"Neo Sapiens do not change. Our behavior is encoded in the structure of our brains, thus limiting our adaptability. It is our greatest weakness."
Target: Earth opens with a prelude, letting the audience know that we're jumping ahead a year. Able Squad has spent that time in the brig for their insubordination. We then cut to Neo-Sapien occupied Earth, an Earth were Tokyo Rose-style broadcasts and traitors within the resistance are commonplace. Marsh, DeLeon, and Marsala link up with the resistance to try to, ostensibly, destroy an energy shield surrounding Earth. Actually, though, they're here to capture it's creator. Things get complicated due to Diana, a reluctant informer in the resistance trying to keep her husband and child safe. The further revelation that the Neo Sapien Dr. Xenobius did not in fact invent the GRAF shield apparently scuttles their mission. The human whose work he's taking credit for, Dr. Algernon, is on Venus, and the GRAF shield leaves no way on or off Earth.
On the subject of Marsala and the resistance, Marsala offers Napier a hand, and he refuses the gesture. A nice bit of consistency, and it's mostly in the background.
This episode especially made me appreciate the economy of telling a grand space-opera show in 20 minute installments. I especially appreciate the bit with Xenobius in his lab trying to figure out the GRAF shield. It's an odd scene at the time, but has great payoff at the end of the episode.
Speaking of, the GRAF effect is very cool, crushing an object in space remotely.
The bit of interplay where Marsh and DeLeon discuss the possibility of executing Xenobius--right in front of him--is also nice. It's not clear if they're just playing headgames or if it's a real conversation, an especially nice bit of ambiguity.
I also like both the time-jump and the rational behind it. Having the squad spend a year in the brig is a good reminder that actions in this universe have consequences. Breaking JT out of the brig, even if it saves the fleet, doesn't excuse his squad from breaking the law.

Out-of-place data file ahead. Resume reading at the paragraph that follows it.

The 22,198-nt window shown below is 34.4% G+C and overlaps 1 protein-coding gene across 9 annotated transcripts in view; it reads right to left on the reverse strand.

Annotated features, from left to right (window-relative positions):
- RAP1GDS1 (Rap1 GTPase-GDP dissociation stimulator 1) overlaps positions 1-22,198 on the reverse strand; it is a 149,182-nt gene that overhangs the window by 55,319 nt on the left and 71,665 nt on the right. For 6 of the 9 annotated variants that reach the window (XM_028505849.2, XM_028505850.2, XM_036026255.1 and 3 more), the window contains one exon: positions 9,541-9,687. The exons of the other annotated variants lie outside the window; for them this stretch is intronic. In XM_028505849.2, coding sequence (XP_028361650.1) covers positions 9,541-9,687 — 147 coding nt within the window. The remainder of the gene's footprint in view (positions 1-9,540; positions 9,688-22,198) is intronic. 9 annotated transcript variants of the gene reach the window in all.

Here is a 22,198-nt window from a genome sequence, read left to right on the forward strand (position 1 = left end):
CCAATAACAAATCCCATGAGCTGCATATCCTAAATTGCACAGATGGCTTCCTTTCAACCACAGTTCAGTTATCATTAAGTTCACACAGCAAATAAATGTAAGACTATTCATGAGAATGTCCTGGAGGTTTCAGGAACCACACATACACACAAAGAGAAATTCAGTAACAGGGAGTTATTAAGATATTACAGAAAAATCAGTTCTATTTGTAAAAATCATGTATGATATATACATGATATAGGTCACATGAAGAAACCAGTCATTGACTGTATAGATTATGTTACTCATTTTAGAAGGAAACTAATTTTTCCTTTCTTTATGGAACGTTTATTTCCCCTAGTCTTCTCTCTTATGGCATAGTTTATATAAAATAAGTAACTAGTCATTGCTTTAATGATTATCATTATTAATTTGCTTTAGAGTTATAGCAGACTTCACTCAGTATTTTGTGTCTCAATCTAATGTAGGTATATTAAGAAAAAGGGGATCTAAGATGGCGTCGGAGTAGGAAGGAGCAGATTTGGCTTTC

What doesn't: Alice Noretti is pretty much a hi-and-by character. As nice as it is to live in a universe where people can die, it's an odd element to have here. It also doesn't seem to add much to THIS story and its themes of collaboration and compromise. This element might have worked better--a LOT better--if Noretti was one of the members of Able Squad in the first arc. Maybe bring in Takagi to replace her, the whole point of him is that he's new.
It seems odd to me to have Typhonus running around as Shiva's lackey. Some of this is based on my knowledge of what happens later, so it's not an entirely fair criticism. He also apparently dies in the attempt to capture the Exo-Troopers meeting with the resistance, though this may not be an error.
Watch for: GRAF will continue to be an important technology in season 2.
Noretti is gone but far from forgotten. Her presence will continue to be felt for a long time.
Overall: The start of the second storyline in the show is promising. The show continues to be dark, and although there are the occasional bits of cartoonitus (I'm thinking of the ease of our heroes' escape and Shiva's foolish threats) it's mostly a very exciting, very consistent universe.